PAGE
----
100 Years Ago
Nov. 15, 1917
Goshen County Journal
More new buildings planned for Torrington
An important addition to the business structures on Main Street is contemplated for the near future. We learn that plans are being considered for the erection on the corner immediately opposite the new Eaton building of a three-story brick and steel building, to cover the entire front of two lots and extending back to the alley.
The first floor will be occupied by a bank and stores and the upper floors by offices. It is also reported that, next spring, the First National Bank will erect a fine building covering its two lots south of the Elquest Building. We hope there is substantial foundation for these rumors.
The old Eaton Building is to be removed to the rear of the old location and prepared for rental purposes. Some half-dozen applications for it have already been made, among others, one from a Denver gentleman who is anxious to establish a bakery here.
75 Years Ago
Nov. 11, 1942
Registration for gas rationing postponed
The six Rocky Mountain states, including Wyoming, received information Tuesday from the office of Price Administration that registration for gasoline rations had been postponed until Nov. 18 – 20. The original plans for registration were changed when it was learned that delivery of the rations books could not be made on schedule due to a printing “bottleneck.”
In order to expedite registrations, the Goshen County Defense Council, through its chairman E. B. Cope, announces that registration next Wednesday, Thursday and Friday will be held at the following nine schools: Torrington, Lingle, Ft. Laramie, Huntley, Yoder, Hawk Springs, LaGrange, Veteran and Jay Em.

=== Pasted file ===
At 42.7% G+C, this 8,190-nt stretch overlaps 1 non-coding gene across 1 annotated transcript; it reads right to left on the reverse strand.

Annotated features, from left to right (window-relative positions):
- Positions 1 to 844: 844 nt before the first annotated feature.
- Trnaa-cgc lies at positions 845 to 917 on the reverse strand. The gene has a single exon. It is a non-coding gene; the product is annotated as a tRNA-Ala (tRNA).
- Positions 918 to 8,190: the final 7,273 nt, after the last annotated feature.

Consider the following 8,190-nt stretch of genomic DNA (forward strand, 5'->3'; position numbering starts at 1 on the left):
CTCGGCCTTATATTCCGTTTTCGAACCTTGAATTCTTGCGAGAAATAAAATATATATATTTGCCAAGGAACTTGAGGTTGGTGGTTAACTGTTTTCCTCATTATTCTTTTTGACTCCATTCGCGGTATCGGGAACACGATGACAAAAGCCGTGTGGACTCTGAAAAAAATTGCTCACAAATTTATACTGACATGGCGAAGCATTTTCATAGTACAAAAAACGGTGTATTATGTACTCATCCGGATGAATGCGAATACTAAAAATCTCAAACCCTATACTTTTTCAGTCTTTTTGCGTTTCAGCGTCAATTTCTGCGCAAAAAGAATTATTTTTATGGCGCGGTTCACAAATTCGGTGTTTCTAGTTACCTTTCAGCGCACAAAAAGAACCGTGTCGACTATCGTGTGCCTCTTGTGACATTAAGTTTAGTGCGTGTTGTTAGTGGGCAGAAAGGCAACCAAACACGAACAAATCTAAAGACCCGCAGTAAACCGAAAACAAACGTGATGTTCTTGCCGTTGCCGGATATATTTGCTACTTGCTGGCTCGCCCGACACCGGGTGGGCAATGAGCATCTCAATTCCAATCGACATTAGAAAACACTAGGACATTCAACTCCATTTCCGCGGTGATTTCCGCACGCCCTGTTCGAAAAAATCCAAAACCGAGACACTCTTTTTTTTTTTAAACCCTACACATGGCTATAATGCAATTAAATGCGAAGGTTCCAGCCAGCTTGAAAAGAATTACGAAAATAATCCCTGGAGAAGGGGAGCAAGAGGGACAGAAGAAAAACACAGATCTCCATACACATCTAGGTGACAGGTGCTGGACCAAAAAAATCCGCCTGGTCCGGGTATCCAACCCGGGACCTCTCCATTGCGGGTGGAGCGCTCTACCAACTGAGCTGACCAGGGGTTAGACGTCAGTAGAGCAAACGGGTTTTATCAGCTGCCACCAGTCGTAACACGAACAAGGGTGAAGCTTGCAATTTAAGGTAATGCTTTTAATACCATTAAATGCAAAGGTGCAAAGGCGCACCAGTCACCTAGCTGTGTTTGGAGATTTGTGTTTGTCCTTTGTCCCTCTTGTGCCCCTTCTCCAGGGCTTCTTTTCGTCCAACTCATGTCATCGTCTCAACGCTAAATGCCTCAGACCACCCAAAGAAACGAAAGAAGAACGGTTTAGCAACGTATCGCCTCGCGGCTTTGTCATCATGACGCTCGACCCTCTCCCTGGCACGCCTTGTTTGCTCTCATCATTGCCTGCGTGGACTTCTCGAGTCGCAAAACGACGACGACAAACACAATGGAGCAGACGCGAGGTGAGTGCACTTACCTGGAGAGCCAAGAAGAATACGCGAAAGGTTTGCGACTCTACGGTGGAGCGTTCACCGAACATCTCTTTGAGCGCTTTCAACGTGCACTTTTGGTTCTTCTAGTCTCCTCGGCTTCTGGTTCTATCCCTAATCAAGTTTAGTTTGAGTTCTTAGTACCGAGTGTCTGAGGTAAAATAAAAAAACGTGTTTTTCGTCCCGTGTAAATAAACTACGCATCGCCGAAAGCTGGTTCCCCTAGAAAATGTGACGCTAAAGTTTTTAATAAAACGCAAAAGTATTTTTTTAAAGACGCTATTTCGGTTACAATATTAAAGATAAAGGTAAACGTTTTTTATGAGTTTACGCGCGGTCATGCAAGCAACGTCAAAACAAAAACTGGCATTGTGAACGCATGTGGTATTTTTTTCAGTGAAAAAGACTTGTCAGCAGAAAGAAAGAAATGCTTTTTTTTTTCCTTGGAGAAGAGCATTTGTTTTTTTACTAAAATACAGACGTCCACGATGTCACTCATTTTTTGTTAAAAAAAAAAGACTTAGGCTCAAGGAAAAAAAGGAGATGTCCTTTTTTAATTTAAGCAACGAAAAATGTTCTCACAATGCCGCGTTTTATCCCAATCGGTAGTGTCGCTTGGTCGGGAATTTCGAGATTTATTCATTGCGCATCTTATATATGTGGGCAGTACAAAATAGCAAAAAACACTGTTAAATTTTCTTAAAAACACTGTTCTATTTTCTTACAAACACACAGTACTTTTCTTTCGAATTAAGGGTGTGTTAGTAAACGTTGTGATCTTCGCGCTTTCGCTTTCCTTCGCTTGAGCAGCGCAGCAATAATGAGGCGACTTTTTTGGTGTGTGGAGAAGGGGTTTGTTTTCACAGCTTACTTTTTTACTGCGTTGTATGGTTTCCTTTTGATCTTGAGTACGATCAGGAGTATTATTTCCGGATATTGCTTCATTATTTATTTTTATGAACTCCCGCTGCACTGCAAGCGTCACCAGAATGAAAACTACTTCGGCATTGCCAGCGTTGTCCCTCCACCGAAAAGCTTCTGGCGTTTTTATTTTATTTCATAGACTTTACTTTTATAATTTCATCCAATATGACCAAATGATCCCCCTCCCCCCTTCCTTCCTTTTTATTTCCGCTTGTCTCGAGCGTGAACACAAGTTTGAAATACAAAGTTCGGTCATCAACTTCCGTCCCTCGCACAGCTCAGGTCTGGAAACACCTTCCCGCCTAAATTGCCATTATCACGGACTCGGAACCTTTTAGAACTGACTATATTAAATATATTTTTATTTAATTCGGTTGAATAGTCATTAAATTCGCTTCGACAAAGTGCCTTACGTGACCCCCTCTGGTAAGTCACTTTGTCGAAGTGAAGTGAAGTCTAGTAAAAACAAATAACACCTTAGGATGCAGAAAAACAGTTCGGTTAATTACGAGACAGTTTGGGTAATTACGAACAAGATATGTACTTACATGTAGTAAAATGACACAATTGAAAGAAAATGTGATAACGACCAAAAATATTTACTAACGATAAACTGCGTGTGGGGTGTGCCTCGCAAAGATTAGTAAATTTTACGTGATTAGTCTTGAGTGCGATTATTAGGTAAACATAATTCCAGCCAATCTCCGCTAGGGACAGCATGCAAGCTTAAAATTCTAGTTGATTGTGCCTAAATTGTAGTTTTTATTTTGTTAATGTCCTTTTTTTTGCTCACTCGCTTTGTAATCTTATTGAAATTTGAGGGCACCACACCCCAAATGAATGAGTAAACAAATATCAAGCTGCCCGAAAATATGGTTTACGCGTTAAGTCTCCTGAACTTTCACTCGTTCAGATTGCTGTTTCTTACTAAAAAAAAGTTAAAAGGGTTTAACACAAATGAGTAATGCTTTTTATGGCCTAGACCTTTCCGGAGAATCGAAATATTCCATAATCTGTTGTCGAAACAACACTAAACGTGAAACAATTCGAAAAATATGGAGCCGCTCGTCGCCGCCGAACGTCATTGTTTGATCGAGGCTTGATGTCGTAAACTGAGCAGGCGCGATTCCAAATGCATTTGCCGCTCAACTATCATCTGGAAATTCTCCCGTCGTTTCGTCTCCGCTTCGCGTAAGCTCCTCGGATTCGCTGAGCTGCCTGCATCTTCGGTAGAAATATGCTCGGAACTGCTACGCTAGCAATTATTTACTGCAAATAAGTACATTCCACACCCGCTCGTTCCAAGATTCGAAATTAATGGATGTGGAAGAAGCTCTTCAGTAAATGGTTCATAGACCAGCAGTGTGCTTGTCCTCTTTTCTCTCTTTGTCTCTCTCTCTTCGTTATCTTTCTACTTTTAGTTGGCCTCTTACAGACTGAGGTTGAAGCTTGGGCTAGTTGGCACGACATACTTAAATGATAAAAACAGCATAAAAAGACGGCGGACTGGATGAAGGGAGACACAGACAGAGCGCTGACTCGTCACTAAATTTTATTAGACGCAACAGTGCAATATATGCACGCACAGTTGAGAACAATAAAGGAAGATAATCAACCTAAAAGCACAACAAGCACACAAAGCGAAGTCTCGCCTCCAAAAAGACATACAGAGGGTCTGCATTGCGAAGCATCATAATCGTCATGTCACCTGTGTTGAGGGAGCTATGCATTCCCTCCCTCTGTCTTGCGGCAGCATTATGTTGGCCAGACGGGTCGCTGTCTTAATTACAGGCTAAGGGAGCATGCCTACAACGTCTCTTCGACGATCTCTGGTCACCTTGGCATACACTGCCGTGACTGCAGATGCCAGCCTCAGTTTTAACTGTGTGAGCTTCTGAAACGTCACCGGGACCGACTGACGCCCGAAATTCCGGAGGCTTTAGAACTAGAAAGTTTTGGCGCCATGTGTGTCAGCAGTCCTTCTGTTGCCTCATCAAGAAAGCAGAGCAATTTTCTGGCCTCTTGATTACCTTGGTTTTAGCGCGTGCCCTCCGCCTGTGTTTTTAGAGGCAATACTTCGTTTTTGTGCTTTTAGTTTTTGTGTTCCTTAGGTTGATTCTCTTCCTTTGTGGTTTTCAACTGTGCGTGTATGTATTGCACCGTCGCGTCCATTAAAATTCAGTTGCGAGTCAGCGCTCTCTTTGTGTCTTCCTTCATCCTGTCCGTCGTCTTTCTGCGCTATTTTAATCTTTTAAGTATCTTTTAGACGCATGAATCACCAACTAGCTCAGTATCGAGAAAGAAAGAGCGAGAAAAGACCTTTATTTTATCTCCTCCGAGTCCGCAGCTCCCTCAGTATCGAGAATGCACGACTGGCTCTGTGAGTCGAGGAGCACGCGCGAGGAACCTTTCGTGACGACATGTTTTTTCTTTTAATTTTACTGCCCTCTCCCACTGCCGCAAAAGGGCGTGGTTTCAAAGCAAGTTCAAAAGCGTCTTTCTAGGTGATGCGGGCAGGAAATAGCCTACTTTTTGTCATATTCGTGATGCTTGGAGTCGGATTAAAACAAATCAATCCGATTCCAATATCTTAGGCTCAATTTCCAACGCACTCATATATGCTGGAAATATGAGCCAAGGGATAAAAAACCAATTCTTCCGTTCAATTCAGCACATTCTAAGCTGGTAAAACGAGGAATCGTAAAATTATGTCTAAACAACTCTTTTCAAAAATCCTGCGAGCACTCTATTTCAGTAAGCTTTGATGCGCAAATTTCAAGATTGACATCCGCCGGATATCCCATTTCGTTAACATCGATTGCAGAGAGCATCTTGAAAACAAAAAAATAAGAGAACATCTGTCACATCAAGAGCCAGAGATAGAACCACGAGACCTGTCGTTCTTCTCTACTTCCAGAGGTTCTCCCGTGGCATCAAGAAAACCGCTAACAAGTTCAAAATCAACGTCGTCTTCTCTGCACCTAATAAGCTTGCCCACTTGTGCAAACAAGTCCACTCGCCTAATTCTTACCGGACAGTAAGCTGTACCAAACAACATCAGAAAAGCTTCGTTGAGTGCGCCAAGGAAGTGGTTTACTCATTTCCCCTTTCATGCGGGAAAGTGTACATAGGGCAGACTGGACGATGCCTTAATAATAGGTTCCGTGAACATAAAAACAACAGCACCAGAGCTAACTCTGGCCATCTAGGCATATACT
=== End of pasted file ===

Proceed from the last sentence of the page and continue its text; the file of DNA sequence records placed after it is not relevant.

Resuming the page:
Application forms have been mailed from the local rationing office to all car owners listed by the Treasurer’s Office in Goshen County. These completed applications, with the registration card received from the Treasurer when the owner’s 1942 license was obtained, and the serial numbers of all tires mounted must be brought to the registration centers.
‘Blazers down Bulldogs in Armistice Thriller
The Torrington Trailblazers came back in the fourth quarter of the annual Armistice Day Classic to break a scoreless tie and steamrolled the Bulldogs from Wheatland 19-0.
The Bulldogs recovered the kickoff and were in possession of the ball almost continuously the first half, threatening repeatedly to score but always finding the ‘Blazer line like a brick wall, just short of pay dirt. Dudney’s two, 75-yard punts placed the Trailblazers out of hot water.
Torrington received the second half and, after an exchange of punts, began a touchdown drive sparked by a beautiful 30-yard pass from Marks to Riggins. With the ball on the 2-yard line, a quarterback sneak plunged over for the touchdown, the try for point after being missed.
Torrington then received a Wheatland fumble deep in Bulldog territory. Constant line plunges put the ball on the 1-yarder where Haskins plunged over.
Near the end of the quarter a pass from Marks to Glassburn was batted high in the air, where Ray, a Trailblazer tackle, caught it and carried it over from the five.
50 Years Ago
Nov. 9, 1967
Goshen Stockgrowers sales
responsible for 8,000 head
Four Goshen County Stockgrowers Association sales this year have been responsible for the sale of more than 8,000 head of yearlings and calves in the Goshen County Area this fall.